How to Protect Your Garden from Critters

There’s something extra special about tending a garden. Whether you’re growing flowers, veggies, or herbs, the act of nurturing these little beauties and watching them grow is relaxing, therapeutic, and able to inspire pride in just about anyone…



This is why it’s so frustrating when a critter comes along and tears up your precious plants.

Luckily, you can protect your garden from pests of all sorts – you just need the right tools. Today, let’s talk about the right way to critter-proof your garden, so you never have to deal with eaten vegetables, burrowed beds, and a ruined garden ever again.

Identifying the Pests in Your Garden

As we mentioned above, you’ll need the right tools if you want to keep critters away from your garden. However, the “right tools” vary wildly, depending on the type of critter getting into your plants. That’s why the first thing you need to do is identify the type of pests you’re working with.

In some cases, this is simple – for example, if you caught the critter red-handed. But if you don’t know exactly who’s been in your garden, there are a few ways you can solve this mystery. Try one of the following:

Identify by Physical Description

Maybe you spotted a deer munching on a plant before she bounded off. Maybe a few rabbits have been poking around your property, only to vanish when you get too close. The easiest way to identify who has been messing with your garden is simply by seeing him in action.

This method also applies to insects that might have infiltrated your crops. If you’re not a bug expert, take a photo of the invader and use his size, shape, color, leg, and wing count to find out what exactly he is. An online search or insect ID book should help you find the answer.

Identify by Type of Damage

Let’s say that you haven’t caught a critter making a lunch of your plants – but you know someone’s been there because the garden is a mess. This is rather helpful, as the type of damage can tell you who has been helping himself to a stolen feast.

Are your plants looking neatly clipped and snipped? A rabbit was likely there. Are your woody plants ragged and torn? That’s the sign of a deer. Do you see any mounds of dirt around the garden? A groundhog has been there. Even insects leave noticeable markings on the plants and leaves they love to eat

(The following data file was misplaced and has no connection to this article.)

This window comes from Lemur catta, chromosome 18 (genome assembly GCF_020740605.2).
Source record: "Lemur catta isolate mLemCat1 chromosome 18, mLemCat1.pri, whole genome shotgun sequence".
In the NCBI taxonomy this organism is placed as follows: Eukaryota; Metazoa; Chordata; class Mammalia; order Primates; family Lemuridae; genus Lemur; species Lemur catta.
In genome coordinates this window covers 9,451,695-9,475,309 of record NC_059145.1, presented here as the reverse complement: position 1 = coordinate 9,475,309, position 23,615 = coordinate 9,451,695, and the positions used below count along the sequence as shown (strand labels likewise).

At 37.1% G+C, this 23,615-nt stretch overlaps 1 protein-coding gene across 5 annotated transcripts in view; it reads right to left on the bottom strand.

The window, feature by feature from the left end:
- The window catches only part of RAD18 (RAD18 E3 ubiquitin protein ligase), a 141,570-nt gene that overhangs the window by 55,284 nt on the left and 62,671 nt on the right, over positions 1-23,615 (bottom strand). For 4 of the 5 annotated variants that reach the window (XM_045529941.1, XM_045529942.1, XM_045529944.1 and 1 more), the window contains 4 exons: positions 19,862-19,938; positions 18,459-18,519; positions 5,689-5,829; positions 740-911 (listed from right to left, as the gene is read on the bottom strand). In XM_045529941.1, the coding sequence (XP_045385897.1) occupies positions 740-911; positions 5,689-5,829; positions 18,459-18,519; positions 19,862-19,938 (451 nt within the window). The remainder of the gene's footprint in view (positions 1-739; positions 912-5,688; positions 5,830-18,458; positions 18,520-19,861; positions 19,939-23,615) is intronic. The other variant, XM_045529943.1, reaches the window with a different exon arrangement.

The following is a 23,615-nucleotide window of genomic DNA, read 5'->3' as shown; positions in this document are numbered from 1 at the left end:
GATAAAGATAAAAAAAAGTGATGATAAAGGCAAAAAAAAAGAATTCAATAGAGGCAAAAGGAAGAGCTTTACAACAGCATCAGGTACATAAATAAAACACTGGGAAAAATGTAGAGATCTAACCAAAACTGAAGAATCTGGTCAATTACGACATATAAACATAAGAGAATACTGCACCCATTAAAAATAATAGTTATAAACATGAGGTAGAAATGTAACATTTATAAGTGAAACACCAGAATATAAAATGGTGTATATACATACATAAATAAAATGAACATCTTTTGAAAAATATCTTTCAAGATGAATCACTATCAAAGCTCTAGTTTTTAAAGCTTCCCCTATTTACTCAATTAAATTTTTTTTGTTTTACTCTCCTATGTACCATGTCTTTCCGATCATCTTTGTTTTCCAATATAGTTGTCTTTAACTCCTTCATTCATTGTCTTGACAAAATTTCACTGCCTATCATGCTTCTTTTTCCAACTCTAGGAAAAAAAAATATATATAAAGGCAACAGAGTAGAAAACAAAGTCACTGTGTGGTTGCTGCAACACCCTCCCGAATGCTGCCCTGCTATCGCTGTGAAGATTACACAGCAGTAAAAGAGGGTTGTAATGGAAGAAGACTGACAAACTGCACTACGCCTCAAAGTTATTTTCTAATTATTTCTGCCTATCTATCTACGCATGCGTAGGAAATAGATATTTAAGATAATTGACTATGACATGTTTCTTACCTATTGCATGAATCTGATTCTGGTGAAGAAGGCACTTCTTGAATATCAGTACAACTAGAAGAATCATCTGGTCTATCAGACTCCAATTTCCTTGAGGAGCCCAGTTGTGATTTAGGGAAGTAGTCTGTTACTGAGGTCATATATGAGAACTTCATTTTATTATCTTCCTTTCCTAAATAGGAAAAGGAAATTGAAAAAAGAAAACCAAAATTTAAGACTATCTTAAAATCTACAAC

Identify by Host Plant

Another way to identify which critters are getting into your garden is to look at which plants get gobbled up. Deer tend to like woody plants, and herbaceous greens (like carrot tops), but they won’t dig up rooted vegetables or eat anything hairy or prickly. Groundhogs stick to greens and avoid shrubbery. Birds will peck holes in fruits. There are even some insects (like asparagus beetles or rose sawflies) who only eat one specific kind of plant.

If you notice that one of your plants tends to suffer more damage than the rest of your garden, there’s a chance that you might be able to narrow down your list of suspects.

How to Protect Your Garden from Harmful Critters

Once you figure out WHO has been in your garden, you can start working on HOW to get them out. There are several humane ways to protect your garden from critters that might want to damage it. Here are a few of our favorites.

Install a Wire Fence

If you have problems with animals like deer or rabbits, your best bet is to install a wire fence around your garden. A wire fence is typically enough to keep these critters out and keep your garden in beautiful condition.

A two- or three-foot fence is usually tall enough to deter most rabbits (and you can extend the fence about a foot underground if you have burrowing critters nearby, too). For deer, you’ll want to opt for a fence that is between six and ten feet.

Motion Detection Lights/Sprinklers

There’s a reason you may not have seen your garden thieves at work: they’re skittish little guys. However, you can use that fact to your advantage by installing motion detectors around your garden.

A motion-sensing light might be enough to scare off some animals before they even get close enough for a nibble. You can also install a motion-sensing sprinkler system to scare off the more determined critters – and give your plants a little extra moisture.

Overhead Netting

A fence and motion detectors might be enough to keep a ground attack at bay, but what about critters from the sky? Birds and squirrels can easily get past a fence, as can insects. If you’re struggling with these kinds of pests, you might want to install a little fine-woven netting.

Lightweight netting will prevent climbing and flying critters like raccoons, squirrels, and birds from getting into the garden, while still allowing your plants to get plenty of sunlight. Just attach the netting to your garden bed or, if you have a wire fence, attach the netting to the posts.

Additional Food Sources

  Most gardeners have a soft spot for all of nature’s creatures. After all, these critters don’t mean any harm – they’re simply looking for something to eat. Therefore, another way to keep them away from your garden is to give them their own feast somewhere else.

Place some discarded fruits and vegetables in a special area on your property. You want a spot that’s far enough away that your garden won’t catch the critters’ eyes, but close enough that they spot it while they’re looking for lunch. If you’re lucky, the critters will take your offering and head off to eat without even glancing at your beautiful garden.

No matter which critters are plaguing your plants, Red Brand can help you find the right tools to protect your garden. Visit our store to check out our selection of wire garden fences and other tools today.  

Author Bio:

Dain Rakestraw is the Director of Marketing and Client Services at Red Brand, a line of premium agricultural fencing products known as the most recognized brand of agricultural fencing in the United States.